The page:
The Church is called to love a world undeserving of love. In this we imitate our Lord, who, while we were still sinners, suffered and died for us. We must not despise or abandon the world, nor can we delude ourselves into thinking that we, by our efforts alone, can save it. But neither can we love the world by conforming ourselves to it, or by bidding others to do the same out of some misguided sense of compassion. When encounter, dialogue, and accompaniment become excuses for accommodation; when conscience becomes a mode of self-assertion rather than a summons to obedience; when the gospel we preach sounds more and more like the siren song of the world, we have lost our way. Too many of us already have.
The Church cannot undo the pastoral failures of the past, but neither is it doomed to repeat them. For the sake of a new generation, and generations to come, it must not.
- Stephen White
TESTIMONIES FOR THE SYNOD
Marco Cerritelli is a FOCUS missionary in the Austrian capital, Vienna, where so many of the ideas being contested in the late modern world were first gestated—and where secularization has cut a broad and deep swath through what was once part of the Catholic heartland. LETTERS FROM THE SYNOD asked him to share some of his experiences of the New Evangelization at ground level while reflecting for our readers on what draws young adults today into an exploration of Catholic faith and community. His answers follow. XR II
A YEARNING FOR TRUE FRIENDSHIP
As the Synod’s Instrumentum Laboris rightly notes, we live in a world of rapidly-changing social and cultural dynamics. Transformative technologies and ideologies develop at a faster pace than at any previous time in human history. But regardless of the age or the place, what does not change, what stays ever-constant, is the Lord and the human heart that longs for him. Having been a missionary to university students for four years in different cultural contexts in the United States and Europe, I have seen how diverse cultures influence the human person. But what I have not seen change, and what I know never will change, is a longing, a need, for God, most especially in the hearts of the young.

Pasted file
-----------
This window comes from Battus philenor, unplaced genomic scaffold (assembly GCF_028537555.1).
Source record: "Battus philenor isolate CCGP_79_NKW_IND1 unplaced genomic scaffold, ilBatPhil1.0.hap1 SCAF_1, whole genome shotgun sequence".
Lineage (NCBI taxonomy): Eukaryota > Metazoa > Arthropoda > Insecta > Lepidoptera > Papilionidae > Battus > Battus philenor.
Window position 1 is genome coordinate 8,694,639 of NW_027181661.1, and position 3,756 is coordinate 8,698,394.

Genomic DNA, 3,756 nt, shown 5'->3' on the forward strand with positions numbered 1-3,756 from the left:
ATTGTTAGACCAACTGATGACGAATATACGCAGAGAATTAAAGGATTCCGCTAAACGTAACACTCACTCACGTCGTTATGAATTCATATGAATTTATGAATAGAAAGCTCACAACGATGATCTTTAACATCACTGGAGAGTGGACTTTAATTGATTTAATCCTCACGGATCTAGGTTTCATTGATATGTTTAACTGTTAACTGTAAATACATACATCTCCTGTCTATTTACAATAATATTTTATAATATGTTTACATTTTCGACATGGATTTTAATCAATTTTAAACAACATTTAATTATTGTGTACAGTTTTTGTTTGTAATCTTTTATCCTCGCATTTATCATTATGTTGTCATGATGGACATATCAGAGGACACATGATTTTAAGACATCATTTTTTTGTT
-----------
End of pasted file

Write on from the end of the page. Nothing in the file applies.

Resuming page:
Sunday, October 7, saw the first student Mass of the academic year for the university campus ministry here in Vienna, Austria. We’re beginning a new university-student-focused Mass on Sunday evenings in the Votive Church, one of the largest and most notable of the city’s many churches. We didn’t know what to expect in terms of student response and attendance. We’d had the idea of the Sunday evening student Mass in mind and prayer for over a year, hoping to bring new youthful life into a church that had become primarily a cultural landmark in recent years. We did our best to promote this new venture, meeting students on campus throughout the first week of classes and inviting them to join us.
Come Sunday evening, we showed up early to pray and ready the church for a Mass we hoped could foster a new community. When Mass time came we were taken by surprise and unprepared for the more than two hundred students who showed up. The monumental, centuries-old Gothic church was not set up to accommodate the size of the young congregation that gathered to worship; we had to organize last-minute sections of chairs, brought out from storage, and devise a new communion system to accommodate all of those who came to receive the Lord.